The New York Daily News has published excerpts from Christopher Andersen‘s forthcoming book, Those Precious Few Days: The Final Year of Jack With Jackie – including the allegation that President John F. Kennedy‘s affair with Marilyn ‘seemed to bother [Jackie Kennedy] the most’.
While I understand that the (alleged) Monroe-Kennedy affair was sensitive because Marilyn was so famous, I find it harder to accept that his wife was less worried about a brief fling (in his view, at least) than his long-term relationships with mistresses including Judith Campbell and Mary Meyer.
Also, the fact that Andersen uses Jeanne Carmen as a source makes his claim less credible to me. Carmen styled herself as Marilyn’s best friend, but there is no evidence that they were anything more than distant acquaintances (if, indeed, they met at all.)
The infamous ‘first lady’ quote attributed to Marilyn by Carmen should not be taken at face value. And while Peter Lawford knew both Marilyn and the Kennedys very well, his own recollections seemed to change as time went by.
Jackie spoke sympathetically of Marilyn after death, in public and private. In later years she would edit two books featuring Marilyn. In a recent article, historian Carl Anthony suggests that the MM-JFK affair has been greatly exaggerated – which, given their mutual celebrity, is hardly surprising.
Obviously, I can’t judge this book as a whole from these excerpts – and for the record, I do think there was an affair. There’s no question that Kennedy was a compulsive philanderer. However, I think the subject needs some perspective – and that this story has created a stir on the anniversary of Marilyn’s death may tell us more about the media culture we live in today than it does about what happened then.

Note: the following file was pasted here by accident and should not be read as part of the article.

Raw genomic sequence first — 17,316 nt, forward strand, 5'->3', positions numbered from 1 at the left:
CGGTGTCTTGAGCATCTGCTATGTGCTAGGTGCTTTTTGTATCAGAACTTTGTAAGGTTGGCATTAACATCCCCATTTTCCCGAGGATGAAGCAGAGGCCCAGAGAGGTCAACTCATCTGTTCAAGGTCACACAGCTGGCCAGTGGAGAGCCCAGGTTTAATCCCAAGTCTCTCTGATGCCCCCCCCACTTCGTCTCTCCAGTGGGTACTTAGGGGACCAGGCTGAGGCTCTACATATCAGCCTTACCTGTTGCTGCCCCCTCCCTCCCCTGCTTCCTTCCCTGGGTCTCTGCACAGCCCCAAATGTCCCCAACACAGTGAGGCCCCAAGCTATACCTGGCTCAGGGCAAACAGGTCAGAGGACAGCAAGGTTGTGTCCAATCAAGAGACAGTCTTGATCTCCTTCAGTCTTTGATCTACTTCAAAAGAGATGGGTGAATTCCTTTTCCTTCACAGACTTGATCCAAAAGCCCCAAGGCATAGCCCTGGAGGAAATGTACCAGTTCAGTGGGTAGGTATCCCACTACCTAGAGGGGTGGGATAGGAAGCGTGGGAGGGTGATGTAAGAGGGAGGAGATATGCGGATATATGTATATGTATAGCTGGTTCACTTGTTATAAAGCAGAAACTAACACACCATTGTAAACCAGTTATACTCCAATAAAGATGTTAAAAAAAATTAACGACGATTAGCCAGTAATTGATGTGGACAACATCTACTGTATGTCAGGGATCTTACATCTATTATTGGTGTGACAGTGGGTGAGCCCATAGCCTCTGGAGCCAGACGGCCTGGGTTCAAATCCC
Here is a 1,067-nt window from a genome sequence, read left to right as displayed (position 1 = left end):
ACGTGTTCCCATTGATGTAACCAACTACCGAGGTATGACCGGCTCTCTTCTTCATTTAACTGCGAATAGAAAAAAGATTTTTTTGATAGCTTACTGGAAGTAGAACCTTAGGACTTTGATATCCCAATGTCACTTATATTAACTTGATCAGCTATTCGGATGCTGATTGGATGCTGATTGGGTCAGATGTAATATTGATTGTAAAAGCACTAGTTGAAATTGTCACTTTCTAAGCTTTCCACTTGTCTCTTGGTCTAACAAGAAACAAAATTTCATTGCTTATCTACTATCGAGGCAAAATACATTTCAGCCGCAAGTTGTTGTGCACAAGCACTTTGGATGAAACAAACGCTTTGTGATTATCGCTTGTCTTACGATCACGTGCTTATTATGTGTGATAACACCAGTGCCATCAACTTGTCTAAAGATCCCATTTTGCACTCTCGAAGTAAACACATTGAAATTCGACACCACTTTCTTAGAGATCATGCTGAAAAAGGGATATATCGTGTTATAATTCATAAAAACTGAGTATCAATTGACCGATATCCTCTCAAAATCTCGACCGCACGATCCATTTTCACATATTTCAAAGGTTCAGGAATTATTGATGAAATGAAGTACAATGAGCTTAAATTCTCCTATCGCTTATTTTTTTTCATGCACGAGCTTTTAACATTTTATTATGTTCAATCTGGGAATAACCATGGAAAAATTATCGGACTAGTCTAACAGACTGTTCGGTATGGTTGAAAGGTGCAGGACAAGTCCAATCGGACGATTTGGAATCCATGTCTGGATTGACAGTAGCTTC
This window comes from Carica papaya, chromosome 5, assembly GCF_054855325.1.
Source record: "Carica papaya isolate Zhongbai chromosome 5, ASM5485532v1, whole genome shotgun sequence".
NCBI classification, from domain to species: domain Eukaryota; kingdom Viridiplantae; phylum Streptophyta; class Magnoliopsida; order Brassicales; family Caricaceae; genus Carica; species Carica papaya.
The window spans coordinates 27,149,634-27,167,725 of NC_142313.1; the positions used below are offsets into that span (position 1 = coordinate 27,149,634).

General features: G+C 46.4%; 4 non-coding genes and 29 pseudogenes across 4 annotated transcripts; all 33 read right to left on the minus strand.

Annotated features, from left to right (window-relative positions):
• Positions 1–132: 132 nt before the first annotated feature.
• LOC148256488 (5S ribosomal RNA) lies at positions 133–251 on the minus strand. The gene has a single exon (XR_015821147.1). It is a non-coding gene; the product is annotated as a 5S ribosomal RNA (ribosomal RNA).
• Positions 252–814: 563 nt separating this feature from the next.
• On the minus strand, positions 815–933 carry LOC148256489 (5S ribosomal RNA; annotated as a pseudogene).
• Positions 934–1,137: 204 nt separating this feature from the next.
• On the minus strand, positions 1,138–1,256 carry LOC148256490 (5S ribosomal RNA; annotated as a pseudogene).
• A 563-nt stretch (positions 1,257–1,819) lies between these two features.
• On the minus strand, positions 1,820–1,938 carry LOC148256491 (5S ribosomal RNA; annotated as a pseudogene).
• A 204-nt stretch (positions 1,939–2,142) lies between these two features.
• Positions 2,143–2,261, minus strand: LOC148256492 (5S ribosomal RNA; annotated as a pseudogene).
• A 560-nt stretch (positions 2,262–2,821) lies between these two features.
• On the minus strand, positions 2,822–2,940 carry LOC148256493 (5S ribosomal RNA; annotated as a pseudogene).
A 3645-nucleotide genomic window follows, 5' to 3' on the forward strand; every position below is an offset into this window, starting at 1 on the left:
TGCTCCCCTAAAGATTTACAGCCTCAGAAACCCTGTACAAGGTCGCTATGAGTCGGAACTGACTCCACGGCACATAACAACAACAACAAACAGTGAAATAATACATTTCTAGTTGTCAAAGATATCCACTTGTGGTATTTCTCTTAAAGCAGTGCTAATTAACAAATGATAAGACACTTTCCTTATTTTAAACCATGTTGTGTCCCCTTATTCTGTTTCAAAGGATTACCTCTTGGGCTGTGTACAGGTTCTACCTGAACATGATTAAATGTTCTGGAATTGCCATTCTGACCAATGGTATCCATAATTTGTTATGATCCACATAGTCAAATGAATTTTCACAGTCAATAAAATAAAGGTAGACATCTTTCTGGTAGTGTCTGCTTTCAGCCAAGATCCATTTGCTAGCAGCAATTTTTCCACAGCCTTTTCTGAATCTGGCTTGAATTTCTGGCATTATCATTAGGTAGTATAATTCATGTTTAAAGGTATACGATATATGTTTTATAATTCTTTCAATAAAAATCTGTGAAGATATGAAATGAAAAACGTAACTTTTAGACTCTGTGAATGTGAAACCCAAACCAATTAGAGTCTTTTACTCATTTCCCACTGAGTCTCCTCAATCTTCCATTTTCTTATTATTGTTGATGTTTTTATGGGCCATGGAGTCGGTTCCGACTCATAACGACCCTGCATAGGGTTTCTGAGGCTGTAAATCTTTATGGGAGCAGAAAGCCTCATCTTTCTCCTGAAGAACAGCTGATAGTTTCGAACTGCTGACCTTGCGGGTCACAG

Here is the extract:
“‘She didn’t like Jack’s fooling around. She was damn mad about it,’ said Jack’s close friend, George Smathers. ‘But she was willing to look the other way as long as he was careful.’
Jackie conceded to Dr. Frank Finnerty, to whom she confided the most intimate details of her marriage, that her husband was so promiscuous and his extramarital conquests so numerous there was no way either she or he could possibly identify them all. But more than any of JFK’s other lovers, Marilyn Monroe ‘seemed to bother her the most’ — in large part because Marilyn was a loose cannon who could go public at any time, causing a scandal that would obliterate her husband’s reputation, destroy her marriage and hold her up to public ridicule.
And she was right to fear Marilyn Monroe. The actress had always grappled with severe psychiatric and emotional problems, made worse by alcohol and prescription drug abuse. At thirty-six, she realized her sex symbol days were numbered and began to see a new role for herself: as the second wife of the president. Confiding the most intimate details of the affair to her friend Jeanne Carmen, Marilyn was convinced JFK was about to leave Jackie for her. ‘Can’t you just see me,’ she asked Carmen, ‘as first lady?’
Peter Lawford claimed that Monroe called the White House and told Jackie of the affair, of Jack’s alleged promises to her. ‘Marilyn, you’ll marry Jack, that’s great,’ Jackie reportedly responded in that breathy voice that sounded not unlike Monroe’s. ‘And you’ll move into the White House and you’ll assume the responsibilities of first lady, and I’ll move out and you’ll have all the problems.'”